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Fishing the Last Summer Sunset of 2016 at Race Point Beach

Race Point Sunset Fishing
Written by Brian Tarcy

PROVINCETOWN – As the final sunset of the most epic summer ever appropriately melted into a psychedelic realm, a no-last-name fisherman named Sean from Amherst said he wasn’t expecting to catch any fish.

“I’m just enjoying the sunset,” said the 24-year-old fisherman standing on Race Point Beach.

He said he used to play lacrosse and described throwing a rod as similar to the throwing motion in lacrosse. He kept throwing. No fish were biting while we watched. He did seem to enjoy the sunset.Race Point Sunset Fishing

In the distance, one boat engine whirred. A few seals popped their heads up.

The ocean vista at Race Point is almost endless, which allowed sky to segue from a shade of cotton candy pink in the east to lusty red in the west. And in between, there were endless technicolor permutations as one spun to look and as each minute passed.

Down the beach, Brendan Murphy and his wife, Sophie Blakemore were more hopeful about catching fish.

“It’s peaceful. It’s tranquil. It’s zen. It’s you and the rod and the water, and hopefully something on the other end of the line.” – Sophie Blakemore

Sophie, who was raised in England, recalled a group of seals darting through the water in July when Brendan caught a “massive bluefish,” she said. So seeing seals on this night made her confident “they are here because there are fish here.”

Brendan, however, said the seals often steal the fish and he added that he thinks that, because of the seals, the odds of catching a fish have dropped in half in the past ten years.

Race Point Sunset FishingBut he was hopeful they would get a bluefish or a striped bass.

While Sophie expressed a similar hope, she was more philosophical. “I’d never imagined myself living outside of England,” she said. “Now I am here at the most magical, beautiful place on Earth. I never thought I would find a place where my soul felt so at peace.”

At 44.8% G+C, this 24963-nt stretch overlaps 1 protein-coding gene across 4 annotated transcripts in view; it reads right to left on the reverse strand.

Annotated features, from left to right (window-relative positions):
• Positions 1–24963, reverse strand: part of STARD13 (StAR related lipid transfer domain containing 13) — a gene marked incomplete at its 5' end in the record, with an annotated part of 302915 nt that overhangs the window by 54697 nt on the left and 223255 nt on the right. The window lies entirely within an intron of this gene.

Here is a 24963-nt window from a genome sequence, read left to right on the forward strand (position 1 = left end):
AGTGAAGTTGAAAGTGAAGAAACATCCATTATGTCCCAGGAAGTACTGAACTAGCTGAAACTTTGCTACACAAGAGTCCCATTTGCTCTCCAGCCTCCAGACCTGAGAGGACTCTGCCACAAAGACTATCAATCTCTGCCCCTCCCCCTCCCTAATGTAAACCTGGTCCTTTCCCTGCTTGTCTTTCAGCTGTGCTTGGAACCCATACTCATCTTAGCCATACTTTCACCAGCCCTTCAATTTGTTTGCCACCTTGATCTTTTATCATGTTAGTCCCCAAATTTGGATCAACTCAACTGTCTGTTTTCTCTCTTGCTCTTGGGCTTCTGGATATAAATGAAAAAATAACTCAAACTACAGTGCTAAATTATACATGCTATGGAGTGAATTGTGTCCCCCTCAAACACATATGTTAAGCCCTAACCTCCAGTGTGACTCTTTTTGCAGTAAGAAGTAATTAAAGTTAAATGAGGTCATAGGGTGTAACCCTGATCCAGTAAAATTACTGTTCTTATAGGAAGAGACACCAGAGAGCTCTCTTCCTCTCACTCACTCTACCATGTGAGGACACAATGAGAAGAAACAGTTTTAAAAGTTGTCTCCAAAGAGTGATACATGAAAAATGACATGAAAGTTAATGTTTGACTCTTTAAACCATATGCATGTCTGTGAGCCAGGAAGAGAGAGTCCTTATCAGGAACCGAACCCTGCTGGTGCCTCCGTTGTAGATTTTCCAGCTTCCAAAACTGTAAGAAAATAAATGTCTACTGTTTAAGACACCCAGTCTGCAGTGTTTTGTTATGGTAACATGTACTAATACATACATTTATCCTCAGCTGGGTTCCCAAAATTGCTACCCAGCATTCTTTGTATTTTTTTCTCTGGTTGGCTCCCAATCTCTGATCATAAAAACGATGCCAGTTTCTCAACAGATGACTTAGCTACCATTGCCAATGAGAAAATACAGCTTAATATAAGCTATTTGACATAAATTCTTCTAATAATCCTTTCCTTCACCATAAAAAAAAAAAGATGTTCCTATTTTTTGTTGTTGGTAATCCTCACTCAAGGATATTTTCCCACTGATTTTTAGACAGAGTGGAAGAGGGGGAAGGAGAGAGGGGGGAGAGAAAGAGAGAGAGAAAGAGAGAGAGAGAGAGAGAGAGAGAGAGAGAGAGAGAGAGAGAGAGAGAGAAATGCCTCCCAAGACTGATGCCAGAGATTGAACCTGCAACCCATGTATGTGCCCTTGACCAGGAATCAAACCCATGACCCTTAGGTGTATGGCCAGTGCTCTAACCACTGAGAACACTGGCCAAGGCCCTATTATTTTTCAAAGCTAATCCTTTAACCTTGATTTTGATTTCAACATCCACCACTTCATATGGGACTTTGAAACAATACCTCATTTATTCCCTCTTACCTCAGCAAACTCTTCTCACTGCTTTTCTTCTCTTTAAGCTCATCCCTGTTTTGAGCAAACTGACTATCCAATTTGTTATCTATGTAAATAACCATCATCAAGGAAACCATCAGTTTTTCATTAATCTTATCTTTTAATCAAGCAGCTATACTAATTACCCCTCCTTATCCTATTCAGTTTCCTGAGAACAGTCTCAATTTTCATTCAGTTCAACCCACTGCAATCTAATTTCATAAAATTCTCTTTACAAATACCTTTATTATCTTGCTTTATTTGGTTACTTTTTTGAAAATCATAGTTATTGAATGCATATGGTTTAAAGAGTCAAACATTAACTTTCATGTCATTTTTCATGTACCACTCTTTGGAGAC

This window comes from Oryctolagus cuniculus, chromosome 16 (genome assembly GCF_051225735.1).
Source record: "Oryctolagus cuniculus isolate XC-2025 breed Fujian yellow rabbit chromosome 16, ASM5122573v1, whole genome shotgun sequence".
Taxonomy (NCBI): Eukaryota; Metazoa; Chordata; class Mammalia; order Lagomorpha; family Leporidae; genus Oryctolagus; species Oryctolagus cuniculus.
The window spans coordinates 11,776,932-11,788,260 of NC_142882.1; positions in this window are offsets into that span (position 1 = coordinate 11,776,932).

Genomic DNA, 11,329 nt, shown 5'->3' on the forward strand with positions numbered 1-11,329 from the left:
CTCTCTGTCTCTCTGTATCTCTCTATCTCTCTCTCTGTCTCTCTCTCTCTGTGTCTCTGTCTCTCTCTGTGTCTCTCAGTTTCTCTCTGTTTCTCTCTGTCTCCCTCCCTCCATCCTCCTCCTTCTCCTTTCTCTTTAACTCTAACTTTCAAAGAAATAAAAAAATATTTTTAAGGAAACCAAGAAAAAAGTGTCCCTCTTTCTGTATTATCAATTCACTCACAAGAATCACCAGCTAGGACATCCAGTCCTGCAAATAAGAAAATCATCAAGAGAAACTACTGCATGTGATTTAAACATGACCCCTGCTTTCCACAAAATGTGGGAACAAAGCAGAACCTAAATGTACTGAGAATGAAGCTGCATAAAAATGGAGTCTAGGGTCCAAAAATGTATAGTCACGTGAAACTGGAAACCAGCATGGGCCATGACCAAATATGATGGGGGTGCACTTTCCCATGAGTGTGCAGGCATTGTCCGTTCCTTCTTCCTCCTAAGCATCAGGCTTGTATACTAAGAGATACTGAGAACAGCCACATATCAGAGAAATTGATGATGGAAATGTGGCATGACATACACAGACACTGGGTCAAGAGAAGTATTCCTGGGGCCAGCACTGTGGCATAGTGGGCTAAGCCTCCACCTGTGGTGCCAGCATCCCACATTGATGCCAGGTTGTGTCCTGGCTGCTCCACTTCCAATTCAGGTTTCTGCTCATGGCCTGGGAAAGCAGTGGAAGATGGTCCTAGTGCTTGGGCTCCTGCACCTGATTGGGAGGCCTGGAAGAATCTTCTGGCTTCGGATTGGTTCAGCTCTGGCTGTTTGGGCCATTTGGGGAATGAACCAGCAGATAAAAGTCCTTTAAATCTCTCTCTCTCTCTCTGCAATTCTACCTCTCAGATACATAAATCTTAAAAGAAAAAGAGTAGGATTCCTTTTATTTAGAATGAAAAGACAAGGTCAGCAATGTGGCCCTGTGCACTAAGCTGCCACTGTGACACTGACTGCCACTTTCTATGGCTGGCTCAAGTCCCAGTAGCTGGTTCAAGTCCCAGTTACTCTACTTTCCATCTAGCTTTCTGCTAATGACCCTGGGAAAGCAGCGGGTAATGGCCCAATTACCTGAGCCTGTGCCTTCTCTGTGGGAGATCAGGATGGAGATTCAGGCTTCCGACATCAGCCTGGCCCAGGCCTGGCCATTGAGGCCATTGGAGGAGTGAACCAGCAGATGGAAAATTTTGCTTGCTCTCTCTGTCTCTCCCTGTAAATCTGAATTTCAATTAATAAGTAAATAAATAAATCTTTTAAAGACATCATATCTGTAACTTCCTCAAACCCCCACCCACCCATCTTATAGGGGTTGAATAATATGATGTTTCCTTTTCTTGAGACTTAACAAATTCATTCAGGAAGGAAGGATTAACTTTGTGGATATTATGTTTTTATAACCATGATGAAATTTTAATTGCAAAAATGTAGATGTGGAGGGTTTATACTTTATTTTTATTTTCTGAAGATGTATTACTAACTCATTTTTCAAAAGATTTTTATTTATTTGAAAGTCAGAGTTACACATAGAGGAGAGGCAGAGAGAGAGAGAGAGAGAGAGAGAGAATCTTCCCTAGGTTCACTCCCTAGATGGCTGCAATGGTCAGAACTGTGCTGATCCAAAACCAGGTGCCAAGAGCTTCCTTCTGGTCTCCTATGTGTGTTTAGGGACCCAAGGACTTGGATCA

She came to Provincetown three years ago as a tourist, when she met Brendan, who was a videographer on the Dolphin Whale Watch boat. Now, he is a landscaper, and she is a videographer on the Dolphin. They live in Eastham.

After she finished work, he picked her up and then they came here to go fishing.

Sophie looked around and said “This is better than going out for a meal, or anything you can spend money on. And it’s free.”

“It’s peaceful,” she said. “It’s tranquil. It’s zen. It’s you and the rod and the water, and hopefully something on the other end of the line.”

Even if it’s just a sunset.


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For more photos from across Cape Cod, please see Scenic Cape



About the author

Brian Tarcy

Brian Tarcy is co-founder of Cape Cod Wave. He is a longtime journalist who has written for the Boston Globe, Boston magazine, the Cape Cod Times and several other publications. He is the author of "YOU CAN'T SELL RIGHT FIELD; A Cape Cod Novel." He is also the author or co-author of more than a dozen mostly non-fiction books, including books with celebrity athletes Cam Neely, Tom Glavine and Joe Theisman. His previous book was, "ALMOST: 12 Electric Months Chasing A Silicon Valley Dream" with Hap Klopp,who created the iconic brand, The North Face.
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Brian is a long-suffering Cleveland Browns fan with a long-running NFL predictions/political satire column connecting weekly world events to the fate of his favorite team, now at

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